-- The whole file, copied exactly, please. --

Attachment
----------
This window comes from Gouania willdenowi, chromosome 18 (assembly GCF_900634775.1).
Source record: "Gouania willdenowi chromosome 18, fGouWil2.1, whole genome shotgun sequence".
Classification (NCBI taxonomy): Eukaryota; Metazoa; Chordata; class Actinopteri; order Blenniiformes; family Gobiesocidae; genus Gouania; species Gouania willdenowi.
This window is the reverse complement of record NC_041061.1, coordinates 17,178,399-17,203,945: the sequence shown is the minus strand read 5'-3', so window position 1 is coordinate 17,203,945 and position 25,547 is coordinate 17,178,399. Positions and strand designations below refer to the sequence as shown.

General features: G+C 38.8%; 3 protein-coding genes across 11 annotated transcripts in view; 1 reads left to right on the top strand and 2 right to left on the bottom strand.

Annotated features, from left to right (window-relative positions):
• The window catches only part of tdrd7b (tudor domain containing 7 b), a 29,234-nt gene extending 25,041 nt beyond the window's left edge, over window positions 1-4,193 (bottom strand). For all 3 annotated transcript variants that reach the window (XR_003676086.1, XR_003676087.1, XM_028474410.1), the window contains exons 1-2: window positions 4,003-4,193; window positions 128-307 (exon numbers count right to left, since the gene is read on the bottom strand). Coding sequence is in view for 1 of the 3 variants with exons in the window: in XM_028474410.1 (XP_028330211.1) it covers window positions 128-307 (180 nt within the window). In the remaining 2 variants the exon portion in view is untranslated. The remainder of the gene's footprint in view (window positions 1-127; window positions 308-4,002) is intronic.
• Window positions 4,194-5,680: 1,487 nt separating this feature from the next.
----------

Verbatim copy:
This window comes from Gouania willdenowi, chromosome 18 (assembly GCF_900634775.1).
Source record: "Gouania willdenowi chromosome 18, fGouWil2.1, whole genome shotgun sequence".
Classification (NCBI taxonomy): Eukaryota; Metazoa; Chordata; class Actinopteri; order Blenniiformes; family Gobiesocidae; genus Gouania; species Gouania willdenowi.
This window is the reverse complement of record NC_041061.1, coordinates 17,178,399-17,203,945: the sequence shown is the minus strand read 5'-3', so window position 1 is coordinate 17,203,945 and position 25,547 is coordinate 17,178,399. Positions and strand designations below refer to the sequence as shown.

General features: G+C 38.8%; 3 protein-coding genes across 11 annotated transcripts in view; 1 reads left to right on the top strand and 2 right to left on the bottom strand.

Annotated features, from left to right (window-relative positions):
• The window catches only part of tdrd7b (tudor domain containing 7 b), a 29,234-nt gene extending 25,041 nt beyond the window's left edge, over window positions 1-4,193 (bottom strand). For all 3 annotated transcript variants that reach the window (XR_003676086.1, XR_003676087.1, XM_028474410.1), the window contains exons 1-2: window positions 4,003-4,193; window positions 128-307 (exon numbers count right to left, since the gene is read on the bottom strand). Coding sequence is in view for 1 of the 3 variants with exons in the window: in XM_028474410.1 (XP_028330211.1) it covers window positions 128-307 (180 nt within the window). In the remaining 2 variants the exon portion in view is untranslated. The remainder of the gene's footprint in view (window positions 1-127; window positions 308-4,002) is intronic.
• Window positions 4,194-5,680: 1,487 nt separating this feature from the next.